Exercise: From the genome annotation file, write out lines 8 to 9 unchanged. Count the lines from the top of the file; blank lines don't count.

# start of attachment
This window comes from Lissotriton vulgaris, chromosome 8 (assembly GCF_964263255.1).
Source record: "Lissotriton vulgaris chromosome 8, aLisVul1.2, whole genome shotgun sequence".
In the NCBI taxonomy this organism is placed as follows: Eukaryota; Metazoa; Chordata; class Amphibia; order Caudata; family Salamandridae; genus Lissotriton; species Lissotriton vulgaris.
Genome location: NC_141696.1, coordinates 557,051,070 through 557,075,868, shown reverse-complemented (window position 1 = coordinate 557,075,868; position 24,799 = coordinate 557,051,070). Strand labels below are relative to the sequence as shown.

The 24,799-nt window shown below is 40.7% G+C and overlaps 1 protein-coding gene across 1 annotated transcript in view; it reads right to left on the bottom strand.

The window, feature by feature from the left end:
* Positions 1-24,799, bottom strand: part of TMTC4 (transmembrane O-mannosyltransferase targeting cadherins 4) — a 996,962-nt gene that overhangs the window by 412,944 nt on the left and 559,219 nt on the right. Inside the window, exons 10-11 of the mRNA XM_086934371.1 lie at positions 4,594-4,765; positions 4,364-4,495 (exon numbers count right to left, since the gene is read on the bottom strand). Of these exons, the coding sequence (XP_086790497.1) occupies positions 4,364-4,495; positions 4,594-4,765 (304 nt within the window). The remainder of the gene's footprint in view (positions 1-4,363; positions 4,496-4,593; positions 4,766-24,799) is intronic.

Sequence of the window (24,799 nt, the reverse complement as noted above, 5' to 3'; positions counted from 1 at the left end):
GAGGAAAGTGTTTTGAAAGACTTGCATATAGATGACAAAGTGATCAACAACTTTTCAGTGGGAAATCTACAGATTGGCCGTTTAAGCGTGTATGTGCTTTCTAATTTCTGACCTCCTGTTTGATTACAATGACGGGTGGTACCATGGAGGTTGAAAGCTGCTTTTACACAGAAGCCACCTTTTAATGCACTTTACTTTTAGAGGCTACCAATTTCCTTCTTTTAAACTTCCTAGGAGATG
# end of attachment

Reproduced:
Sequence of the window (24,799 nt, the reverse complement as noted above, 5' to 3'; positions counted from 1 at the left end):
GAGGAAAGTGTTTTGAAAGACTTGCATATAGATGACAAAGTGATCAACAACTTTTCAGTGGGAAATCTACAGATTGGCCGTTTAAGCGTGTATGTGCTTTCTAATTTCTGACCTCCTGTTTGATTACAATGACGGGTGGTACCATGGAGGTTGAAAGCTGCTTTTACACAGAAGCCACCTTTTAATGCACTTTACTTTTAGAGGCTACCAATTTCCTTCTTTTAAACTTCCTAGGAGATG